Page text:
Henning Mankell’s After the Fire is the Swedish author’s final novel. After the Fire is a far cry from the Wallander crime series, and yet the novel, which at times conveys a strange dream-like quality also concerns crimes. This time, however, the emphasis is on aging and coming to terms with one’s life and actions.

69-year-old retired surgeon Fredrik Wellin lives on an island in the house that used to belong to his grandparents. Fredrik lives a solitary life, and he likes it that way. His only regular visitor is the postman, Jansson, and Fredrik’s daughter, Louise, who keeps her father at arm’s length, occasionally comes to visit. Independent and private, she stays in her caravan which was moved to the island on a cattle ferry. Fredrik suffers from high blood pressure, worries about his heart, and self-medicates. Perhaps some of Fredrik’s desire for solitude can be explained by his retirement which occurred in disgrace: he amputated the wrong arm of a young woman. And so he returned to the island, to the house in which he was born, to live out his days until his death.

After the Fire

Asleep one night, Fredrik is woken up by a bright light. Realizing that his house is on fire, he manages to escape grabbing two left boots on the way out of the door. The house is completely destroyed, and Fredrik, who moves into his daughter’s caravan, soon finds himself suspected of arson. Suddenly his life isn’t private anymore.

After the Fire is not a fast-paced novel. Mankell takes his time unpacking his story, building slowly on atmosphere, events in the area’s harsh past, and strange, eerie events. Even a childhood excursion when Fredrik went fishing with his grandfather evokes memories of his grandfather bludgeoning a swimming deer. Fredrik’s island is near a former fishing, now summer resort town, and the story takes place when the visitors have left and just the locals remain. The locals are a strange bunch: including the mysterious Oslovski, a woman with a glass eye who claims to be Polish and then later became a Swedish citizen.

Sometimes she disappeared for several months and then one day she would be back. As if nothing had happened. She moved around like a cat in the night. 

Most of the characters in the book are strange, and this raises the question: do strange people move to this area to escape the burden of suburbia, or do they become strange in this remote, harsh landscape? A bit of both, I suspect. The landscape is unforgiving: bitter winds, the sea that freezes only to crack and swallow unfortunate victims in the shallows, the perch have disappeared, the quarries have closed. Nature is relentless and unbeatable:

I drove down a steep hill, and then the trees began to thin out. I passed a few houses by the side of the road; some were empty, dilapidated, while others were perhaps still occupied. I stopped the car again  and got out. No movement, not a sound. The forest had crept right up to the houses, swallowing the rusty tools. the overgrown meadows.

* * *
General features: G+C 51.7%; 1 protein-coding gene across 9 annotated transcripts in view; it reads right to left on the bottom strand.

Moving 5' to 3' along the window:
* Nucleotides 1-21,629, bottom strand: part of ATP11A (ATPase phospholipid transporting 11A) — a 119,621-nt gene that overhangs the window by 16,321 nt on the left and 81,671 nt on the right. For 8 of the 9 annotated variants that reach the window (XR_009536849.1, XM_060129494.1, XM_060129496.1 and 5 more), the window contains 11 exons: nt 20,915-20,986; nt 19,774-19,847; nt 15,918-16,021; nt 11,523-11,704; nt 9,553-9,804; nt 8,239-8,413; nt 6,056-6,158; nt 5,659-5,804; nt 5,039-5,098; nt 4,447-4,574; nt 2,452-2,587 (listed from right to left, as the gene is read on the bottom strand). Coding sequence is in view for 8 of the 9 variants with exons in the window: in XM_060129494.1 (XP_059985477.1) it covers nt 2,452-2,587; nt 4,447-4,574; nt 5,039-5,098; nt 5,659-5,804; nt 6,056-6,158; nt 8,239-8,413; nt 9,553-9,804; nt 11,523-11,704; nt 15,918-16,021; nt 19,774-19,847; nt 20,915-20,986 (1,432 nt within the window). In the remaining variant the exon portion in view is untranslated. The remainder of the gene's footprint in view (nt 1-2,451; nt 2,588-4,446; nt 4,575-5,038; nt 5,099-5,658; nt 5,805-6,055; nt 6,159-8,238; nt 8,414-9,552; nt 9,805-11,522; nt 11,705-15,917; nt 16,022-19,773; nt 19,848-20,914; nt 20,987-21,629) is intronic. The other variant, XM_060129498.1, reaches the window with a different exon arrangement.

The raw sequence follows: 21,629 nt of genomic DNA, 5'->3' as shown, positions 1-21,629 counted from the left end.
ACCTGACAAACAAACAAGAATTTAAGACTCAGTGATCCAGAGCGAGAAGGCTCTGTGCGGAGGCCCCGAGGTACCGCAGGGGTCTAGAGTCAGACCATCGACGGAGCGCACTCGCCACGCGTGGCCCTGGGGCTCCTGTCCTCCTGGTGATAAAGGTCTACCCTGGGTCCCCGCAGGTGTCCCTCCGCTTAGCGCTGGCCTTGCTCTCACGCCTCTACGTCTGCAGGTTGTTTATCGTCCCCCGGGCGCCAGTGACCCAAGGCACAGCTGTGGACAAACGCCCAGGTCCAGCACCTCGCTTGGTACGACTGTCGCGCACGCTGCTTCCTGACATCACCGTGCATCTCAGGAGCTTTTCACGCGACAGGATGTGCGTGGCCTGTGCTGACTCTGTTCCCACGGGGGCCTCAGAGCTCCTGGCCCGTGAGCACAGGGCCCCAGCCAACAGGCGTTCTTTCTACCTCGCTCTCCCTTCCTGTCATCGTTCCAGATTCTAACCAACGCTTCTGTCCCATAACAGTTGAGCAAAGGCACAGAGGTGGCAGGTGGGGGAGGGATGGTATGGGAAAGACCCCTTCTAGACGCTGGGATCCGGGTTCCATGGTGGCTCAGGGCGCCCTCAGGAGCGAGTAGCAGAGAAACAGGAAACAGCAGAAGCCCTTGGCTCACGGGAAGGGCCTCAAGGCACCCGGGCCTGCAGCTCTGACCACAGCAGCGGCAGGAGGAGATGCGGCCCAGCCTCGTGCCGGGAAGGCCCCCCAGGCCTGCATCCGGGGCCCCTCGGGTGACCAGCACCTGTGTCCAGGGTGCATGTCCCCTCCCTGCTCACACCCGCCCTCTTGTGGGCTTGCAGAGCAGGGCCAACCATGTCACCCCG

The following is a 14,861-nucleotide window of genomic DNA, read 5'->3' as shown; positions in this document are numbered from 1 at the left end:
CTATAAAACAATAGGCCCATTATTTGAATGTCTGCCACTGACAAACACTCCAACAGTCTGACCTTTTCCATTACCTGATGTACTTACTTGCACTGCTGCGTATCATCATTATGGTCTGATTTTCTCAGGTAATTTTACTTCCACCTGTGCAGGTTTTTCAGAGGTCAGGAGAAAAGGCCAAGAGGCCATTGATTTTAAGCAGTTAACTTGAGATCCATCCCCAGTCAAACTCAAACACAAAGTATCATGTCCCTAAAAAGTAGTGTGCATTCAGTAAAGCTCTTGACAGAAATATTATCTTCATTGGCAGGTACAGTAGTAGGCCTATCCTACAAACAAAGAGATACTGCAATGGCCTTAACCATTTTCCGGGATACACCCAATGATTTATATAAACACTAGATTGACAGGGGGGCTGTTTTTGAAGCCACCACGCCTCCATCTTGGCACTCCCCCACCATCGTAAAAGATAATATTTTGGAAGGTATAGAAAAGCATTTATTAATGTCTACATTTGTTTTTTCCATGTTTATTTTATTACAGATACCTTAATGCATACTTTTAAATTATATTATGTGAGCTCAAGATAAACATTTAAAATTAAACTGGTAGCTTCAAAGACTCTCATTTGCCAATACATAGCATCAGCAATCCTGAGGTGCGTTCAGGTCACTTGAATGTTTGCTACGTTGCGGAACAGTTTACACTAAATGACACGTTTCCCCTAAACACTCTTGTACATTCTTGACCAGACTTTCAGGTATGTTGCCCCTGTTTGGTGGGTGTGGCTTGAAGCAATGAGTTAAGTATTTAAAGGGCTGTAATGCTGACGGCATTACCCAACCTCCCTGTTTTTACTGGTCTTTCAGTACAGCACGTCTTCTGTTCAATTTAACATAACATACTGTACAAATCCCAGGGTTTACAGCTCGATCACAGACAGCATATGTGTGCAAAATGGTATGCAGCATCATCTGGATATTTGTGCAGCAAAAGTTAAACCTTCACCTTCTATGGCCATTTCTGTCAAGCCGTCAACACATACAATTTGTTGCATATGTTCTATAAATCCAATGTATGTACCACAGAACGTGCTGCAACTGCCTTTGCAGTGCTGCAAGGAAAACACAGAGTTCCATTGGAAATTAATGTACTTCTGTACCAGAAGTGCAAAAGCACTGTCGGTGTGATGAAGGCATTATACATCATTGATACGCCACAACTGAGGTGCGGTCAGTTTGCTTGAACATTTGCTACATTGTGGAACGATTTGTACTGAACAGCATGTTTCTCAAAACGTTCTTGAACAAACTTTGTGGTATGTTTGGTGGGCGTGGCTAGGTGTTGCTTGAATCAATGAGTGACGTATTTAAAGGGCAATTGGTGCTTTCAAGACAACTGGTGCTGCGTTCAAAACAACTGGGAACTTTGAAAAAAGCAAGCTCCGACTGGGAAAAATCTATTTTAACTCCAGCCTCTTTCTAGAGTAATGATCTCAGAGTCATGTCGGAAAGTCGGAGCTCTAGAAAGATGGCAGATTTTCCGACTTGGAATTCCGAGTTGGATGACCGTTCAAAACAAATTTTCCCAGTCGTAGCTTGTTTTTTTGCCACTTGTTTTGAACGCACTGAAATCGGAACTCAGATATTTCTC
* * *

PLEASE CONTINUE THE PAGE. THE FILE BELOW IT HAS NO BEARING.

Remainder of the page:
One of the only ‘normal’ characters here is the attractive newspaper reporter, Lisa Modin, and before long, Fredrik has designs on this woman, decades his junior, designs, which while incongruous on one level, also show his loneliness and desire for female companionship.

Fredrik’s daughter, the prickly Louise, a daughter whose existence he only learned of when she was an adult, arrives on the island, and while the traditional role would be for her to help her father pick up the pieces of his life, her short stay only brings friction and raises some uncomfortable questions.

After the Fire is an interesting, and at times slow, melancholy read. We land in the book at the end of Fredrik’s life, and pieces of information are gradually parceled out, so that we put together the puzzle of Fredik’s psychology. He acknowledges feeling remorse for chopping off the wrong arm of a patient, but add to that picture his wife, Harriet “who made her way across the ice using her wheeled walker, some years go” and who died on the island. Add a father who wasn’t told that he had a daughter until that child grew into adulthood. Then add the bizarre relationship between Fredrik and Louise–at one point he spies through the caravan window while his daughter is half dressed as if catching her in a private moment will reveal the secrets of her life that she refuses to share. Through the story Henning Mankell argues for the relentless of Nature and our human attempts to subvert it, and yet there’s another strain here: the immutability of human nature.